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The Great Depression: Life on the Farm


We had a row of beehives out by the garden. I often wondered where those bees came from, so one day my brother told me all about them. A big swarm of bees would attach their nest to a tree in the woods. Somehow, they made wax and shaped it full of little holes to store the honey they made. That was called "honeycomb".

My brother's first job was to get those bees to move from the home they built to one of the homes we built for them. The beehive we built for them was just a big square box on top of some cement blocks. Inside, we had racks of wax with little holes in it to work just like the honeycomb the bees had made. My brother would put on protective clothing and get those bees transferred from their nest to our beehive.

Usually the bees seemed to like their new home and started right in filling those holes with honey. Once in a while they didn't, and my brother would say: "I guess I didn't get the Queen bee!" He went on to explain to me that every swarm had a Queen bee, workers, and drones. The workers were all the females and made all the honey. They got some kind of nectar from flowers that turned into honey in those little holes! Don't ask me how.. I don't know. I do know they didn't work hard if the Queen bee wasn't there. All the male bees were called drones. Those lazy guys didn't do any work at all. Thank goodness our society isn't like that. My brothers had to work just as much as my sisters as I had to. Anyway, getting back to the honey, once those holes were filled, the worker bees closed them with a layer of wax. Then it was time for us to take the honey away from them.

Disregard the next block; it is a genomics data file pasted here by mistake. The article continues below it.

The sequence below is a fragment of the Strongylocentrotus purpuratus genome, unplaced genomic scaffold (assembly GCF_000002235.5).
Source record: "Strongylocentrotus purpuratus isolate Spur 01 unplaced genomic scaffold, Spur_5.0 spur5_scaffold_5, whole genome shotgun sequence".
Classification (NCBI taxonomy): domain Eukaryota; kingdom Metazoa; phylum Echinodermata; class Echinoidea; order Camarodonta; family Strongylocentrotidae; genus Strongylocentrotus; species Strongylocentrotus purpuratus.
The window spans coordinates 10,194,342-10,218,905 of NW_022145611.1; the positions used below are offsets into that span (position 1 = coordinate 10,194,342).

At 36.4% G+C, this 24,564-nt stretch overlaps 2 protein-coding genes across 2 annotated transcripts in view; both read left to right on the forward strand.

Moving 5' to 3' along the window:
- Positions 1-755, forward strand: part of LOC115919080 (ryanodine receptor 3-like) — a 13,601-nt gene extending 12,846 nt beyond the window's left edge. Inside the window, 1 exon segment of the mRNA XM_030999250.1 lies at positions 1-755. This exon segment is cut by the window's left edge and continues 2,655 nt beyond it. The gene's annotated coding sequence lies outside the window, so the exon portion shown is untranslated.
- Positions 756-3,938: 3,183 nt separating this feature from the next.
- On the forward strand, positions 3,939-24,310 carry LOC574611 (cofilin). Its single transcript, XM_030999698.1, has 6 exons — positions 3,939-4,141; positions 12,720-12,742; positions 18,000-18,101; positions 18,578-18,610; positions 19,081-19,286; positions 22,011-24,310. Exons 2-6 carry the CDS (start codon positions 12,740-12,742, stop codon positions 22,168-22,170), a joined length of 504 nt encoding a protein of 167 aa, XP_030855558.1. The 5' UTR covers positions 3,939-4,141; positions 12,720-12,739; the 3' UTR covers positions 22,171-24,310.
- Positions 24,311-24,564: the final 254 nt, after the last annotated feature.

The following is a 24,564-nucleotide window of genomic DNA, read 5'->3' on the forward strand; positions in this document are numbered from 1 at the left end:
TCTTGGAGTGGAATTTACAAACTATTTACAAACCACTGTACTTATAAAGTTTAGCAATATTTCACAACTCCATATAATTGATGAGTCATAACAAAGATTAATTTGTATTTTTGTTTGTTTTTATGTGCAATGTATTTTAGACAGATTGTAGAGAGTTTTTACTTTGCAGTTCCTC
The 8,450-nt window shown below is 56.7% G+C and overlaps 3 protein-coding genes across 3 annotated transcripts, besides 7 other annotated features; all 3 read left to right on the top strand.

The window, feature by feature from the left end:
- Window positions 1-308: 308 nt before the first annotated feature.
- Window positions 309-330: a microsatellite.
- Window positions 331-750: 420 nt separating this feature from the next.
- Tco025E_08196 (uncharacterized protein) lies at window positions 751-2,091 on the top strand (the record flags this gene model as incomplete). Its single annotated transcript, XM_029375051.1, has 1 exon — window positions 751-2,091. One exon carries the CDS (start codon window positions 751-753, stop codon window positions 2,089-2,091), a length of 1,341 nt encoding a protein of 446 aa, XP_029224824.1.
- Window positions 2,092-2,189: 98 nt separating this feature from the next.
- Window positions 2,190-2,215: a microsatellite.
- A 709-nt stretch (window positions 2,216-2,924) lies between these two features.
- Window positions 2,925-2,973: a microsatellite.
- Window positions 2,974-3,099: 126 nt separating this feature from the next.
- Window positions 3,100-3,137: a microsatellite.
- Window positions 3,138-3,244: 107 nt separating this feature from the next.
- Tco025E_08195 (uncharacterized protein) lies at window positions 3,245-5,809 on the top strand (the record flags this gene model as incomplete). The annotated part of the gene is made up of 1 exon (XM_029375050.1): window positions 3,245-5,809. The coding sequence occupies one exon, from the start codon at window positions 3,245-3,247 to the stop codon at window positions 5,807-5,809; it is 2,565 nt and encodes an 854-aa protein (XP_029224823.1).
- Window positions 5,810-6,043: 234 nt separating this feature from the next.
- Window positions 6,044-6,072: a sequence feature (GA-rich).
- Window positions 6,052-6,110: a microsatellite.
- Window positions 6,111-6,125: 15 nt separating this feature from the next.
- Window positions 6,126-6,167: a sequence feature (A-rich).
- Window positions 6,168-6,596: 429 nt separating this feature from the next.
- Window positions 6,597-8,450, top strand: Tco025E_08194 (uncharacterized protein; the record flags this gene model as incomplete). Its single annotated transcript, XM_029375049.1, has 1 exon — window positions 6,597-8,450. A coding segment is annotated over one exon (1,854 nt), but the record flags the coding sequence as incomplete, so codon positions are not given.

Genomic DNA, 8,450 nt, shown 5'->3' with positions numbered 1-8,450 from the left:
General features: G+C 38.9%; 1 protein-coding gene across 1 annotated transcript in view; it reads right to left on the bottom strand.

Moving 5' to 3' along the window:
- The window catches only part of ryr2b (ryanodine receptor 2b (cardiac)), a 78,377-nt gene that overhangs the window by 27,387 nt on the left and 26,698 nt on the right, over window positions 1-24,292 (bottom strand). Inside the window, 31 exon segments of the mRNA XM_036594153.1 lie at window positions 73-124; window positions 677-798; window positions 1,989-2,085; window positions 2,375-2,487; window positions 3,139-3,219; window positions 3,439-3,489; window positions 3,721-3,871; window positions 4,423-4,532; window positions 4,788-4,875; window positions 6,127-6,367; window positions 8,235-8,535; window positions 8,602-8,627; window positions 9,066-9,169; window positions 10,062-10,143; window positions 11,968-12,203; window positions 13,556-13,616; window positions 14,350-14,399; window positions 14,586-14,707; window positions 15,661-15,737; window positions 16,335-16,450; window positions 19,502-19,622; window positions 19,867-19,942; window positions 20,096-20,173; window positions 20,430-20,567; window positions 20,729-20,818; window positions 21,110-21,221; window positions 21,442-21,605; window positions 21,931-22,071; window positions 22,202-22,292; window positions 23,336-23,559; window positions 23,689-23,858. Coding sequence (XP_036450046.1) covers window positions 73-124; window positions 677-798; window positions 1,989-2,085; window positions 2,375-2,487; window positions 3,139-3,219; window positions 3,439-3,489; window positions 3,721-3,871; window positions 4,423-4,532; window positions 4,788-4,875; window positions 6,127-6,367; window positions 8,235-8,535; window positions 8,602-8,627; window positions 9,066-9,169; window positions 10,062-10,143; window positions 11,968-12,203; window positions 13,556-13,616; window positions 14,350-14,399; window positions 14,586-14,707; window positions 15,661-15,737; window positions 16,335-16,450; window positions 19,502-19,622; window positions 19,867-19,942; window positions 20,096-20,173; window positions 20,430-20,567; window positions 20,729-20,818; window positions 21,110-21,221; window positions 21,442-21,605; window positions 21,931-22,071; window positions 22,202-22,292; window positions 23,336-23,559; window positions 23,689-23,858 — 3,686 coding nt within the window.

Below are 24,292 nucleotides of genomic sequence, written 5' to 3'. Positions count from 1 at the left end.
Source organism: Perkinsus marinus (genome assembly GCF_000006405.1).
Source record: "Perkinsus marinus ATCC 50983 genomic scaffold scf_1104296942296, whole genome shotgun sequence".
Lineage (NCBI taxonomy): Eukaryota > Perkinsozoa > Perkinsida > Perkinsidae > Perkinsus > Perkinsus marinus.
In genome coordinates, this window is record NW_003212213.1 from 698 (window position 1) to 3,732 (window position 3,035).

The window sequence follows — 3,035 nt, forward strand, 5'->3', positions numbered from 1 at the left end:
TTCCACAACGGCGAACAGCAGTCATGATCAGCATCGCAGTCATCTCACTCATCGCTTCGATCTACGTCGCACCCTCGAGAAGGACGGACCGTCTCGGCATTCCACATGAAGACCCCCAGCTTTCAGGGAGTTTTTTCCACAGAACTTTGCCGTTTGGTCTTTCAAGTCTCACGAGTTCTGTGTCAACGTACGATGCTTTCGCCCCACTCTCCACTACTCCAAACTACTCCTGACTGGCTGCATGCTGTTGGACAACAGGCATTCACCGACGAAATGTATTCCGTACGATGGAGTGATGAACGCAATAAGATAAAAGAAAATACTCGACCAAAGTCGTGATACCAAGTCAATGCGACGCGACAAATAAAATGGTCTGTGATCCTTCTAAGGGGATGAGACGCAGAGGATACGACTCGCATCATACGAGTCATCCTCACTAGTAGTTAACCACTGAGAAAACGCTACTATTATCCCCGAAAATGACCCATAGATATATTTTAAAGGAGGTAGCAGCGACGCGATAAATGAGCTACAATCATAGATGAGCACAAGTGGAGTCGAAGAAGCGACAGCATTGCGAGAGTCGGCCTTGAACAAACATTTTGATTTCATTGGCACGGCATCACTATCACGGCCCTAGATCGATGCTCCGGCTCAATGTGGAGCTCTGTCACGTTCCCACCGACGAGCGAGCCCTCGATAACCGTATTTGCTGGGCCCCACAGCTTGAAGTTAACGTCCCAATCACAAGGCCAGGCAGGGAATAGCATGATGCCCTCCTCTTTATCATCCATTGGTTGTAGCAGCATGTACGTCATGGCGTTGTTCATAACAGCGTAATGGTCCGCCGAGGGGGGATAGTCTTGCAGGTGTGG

In spite of his protective clothing, my brother did get stung quite often while he was bringing those racks of honeycomb into the basement. That's where my sister and I took over the work. Once in awhile, we got stung too. My brother said at least it was one of the worker bees. The drones didn't have a stinger. I guess that was supposed to make me feel better.

All I had to do was slice off that wax the bees sealed the holes with. The racks fit down into this great big round container. It had a handle on one side and a faucet at the bottom in front. We would twirl that handle around as fast as we could to get the honey out of those holes. It would pour out of that faucet and into a bucket all ready to be put into jars!

And that's how we "made" honey!

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